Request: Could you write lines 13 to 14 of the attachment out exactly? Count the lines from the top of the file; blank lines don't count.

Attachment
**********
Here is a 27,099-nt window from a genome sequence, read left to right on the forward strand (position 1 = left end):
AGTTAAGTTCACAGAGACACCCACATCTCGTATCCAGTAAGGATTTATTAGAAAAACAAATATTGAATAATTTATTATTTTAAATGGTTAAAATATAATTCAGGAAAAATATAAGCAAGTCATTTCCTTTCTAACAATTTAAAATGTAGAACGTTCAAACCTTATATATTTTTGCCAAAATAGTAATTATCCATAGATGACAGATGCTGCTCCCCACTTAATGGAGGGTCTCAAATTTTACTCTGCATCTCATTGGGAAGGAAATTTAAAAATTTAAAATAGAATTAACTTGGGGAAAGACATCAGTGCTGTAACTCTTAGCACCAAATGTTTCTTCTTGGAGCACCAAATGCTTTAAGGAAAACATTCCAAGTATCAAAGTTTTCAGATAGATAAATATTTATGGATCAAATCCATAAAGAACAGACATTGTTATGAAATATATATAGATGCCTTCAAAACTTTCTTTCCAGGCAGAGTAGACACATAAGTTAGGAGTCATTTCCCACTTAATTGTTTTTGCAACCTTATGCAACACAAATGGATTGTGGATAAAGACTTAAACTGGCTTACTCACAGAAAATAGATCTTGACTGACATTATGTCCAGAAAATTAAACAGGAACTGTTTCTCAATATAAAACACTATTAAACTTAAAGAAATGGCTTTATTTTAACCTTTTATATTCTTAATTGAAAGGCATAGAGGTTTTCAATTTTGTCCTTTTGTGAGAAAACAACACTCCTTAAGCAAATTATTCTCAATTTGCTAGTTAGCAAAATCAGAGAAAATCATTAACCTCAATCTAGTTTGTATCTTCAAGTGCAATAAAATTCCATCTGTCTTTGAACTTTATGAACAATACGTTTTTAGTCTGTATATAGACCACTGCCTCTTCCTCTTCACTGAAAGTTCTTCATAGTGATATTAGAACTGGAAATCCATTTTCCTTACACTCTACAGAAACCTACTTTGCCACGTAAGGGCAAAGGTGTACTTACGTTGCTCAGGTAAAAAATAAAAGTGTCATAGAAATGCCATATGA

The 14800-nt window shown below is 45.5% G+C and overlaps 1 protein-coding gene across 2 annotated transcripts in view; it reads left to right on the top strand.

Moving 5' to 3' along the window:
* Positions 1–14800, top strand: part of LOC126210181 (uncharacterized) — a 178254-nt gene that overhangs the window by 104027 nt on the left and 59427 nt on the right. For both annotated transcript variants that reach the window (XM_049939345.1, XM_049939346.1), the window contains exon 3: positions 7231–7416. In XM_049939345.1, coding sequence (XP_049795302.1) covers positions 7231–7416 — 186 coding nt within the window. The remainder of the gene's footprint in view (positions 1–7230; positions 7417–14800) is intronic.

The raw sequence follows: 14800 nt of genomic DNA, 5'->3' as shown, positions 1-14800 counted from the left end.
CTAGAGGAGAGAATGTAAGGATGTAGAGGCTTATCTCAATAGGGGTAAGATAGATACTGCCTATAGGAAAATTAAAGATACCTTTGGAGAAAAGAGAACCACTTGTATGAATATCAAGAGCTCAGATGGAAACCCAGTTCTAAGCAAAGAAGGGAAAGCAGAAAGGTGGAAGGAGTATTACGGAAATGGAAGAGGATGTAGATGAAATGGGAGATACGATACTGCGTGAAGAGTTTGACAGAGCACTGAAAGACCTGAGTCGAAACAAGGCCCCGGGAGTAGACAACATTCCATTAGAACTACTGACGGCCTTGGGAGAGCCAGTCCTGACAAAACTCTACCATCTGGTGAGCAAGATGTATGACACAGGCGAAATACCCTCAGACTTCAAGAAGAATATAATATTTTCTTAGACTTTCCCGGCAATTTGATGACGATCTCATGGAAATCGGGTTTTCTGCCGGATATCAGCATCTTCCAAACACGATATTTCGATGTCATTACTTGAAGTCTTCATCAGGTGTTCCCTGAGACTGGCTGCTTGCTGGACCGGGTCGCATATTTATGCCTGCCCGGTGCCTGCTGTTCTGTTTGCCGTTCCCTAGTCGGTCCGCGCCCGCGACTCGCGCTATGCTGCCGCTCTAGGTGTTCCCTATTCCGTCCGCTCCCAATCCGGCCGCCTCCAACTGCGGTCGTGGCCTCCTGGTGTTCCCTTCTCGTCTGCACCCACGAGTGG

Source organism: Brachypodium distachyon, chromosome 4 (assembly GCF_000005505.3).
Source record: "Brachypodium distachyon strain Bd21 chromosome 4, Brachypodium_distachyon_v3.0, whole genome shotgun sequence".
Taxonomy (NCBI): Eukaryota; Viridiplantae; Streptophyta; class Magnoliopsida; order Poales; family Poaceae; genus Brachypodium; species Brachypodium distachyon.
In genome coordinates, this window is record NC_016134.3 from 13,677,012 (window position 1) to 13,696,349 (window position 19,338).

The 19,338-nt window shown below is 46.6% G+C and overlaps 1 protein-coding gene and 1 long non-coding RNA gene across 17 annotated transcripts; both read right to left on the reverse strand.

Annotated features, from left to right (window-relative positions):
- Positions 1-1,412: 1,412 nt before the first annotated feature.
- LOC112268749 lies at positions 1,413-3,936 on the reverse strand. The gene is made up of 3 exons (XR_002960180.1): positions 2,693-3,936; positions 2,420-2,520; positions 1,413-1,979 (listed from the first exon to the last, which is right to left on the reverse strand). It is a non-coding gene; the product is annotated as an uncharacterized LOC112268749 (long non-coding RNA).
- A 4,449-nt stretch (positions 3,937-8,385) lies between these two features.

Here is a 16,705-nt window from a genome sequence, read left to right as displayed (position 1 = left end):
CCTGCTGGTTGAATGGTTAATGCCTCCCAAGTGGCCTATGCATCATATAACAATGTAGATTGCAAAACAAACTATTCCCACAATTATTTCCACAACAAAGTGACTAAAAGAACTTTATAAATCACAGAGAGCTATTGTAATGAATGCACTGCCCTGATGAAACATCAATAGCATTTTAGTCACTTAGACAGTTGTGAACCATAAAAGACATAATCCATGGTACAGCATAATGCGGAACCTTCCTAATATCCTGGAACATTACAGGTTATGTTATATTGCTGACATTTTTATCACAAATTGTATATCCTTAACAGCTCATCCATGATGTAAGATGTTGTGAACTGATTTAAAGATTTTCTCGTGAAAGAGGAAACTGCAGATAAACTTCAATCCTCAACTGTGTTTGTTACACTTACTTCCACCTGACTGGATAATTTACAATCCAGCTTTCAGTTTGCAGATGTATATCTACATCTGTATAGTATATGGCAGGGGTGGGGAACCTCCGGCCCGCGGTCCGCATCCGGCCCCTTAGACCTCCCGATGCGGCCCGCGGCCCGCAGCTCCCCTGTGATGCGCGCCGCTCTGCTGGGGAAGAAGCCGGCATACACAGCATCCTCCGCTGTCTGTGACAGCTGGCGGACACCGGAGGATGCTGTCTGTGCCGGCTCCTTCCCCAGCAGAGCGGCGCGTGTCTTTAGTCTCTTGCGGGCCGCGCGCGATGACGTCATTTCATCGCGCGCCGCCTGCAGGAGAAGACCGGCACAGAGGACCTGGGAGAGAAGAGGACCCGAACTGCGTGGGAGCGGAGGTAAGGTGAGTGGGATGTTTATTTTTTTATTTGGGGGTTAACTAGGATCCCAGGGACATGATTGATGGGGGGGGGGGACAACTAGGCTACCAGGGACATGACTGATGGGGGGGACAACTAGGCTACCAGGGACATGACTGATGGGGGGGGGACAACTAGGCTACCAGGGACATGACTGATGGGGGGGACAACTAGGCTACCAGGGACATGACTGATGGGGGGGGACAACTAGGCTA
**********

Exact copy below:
Annotated features, from left to right (window-relative positions):
- Positions 1-1,412: 1,412 nt before the first annotated feature.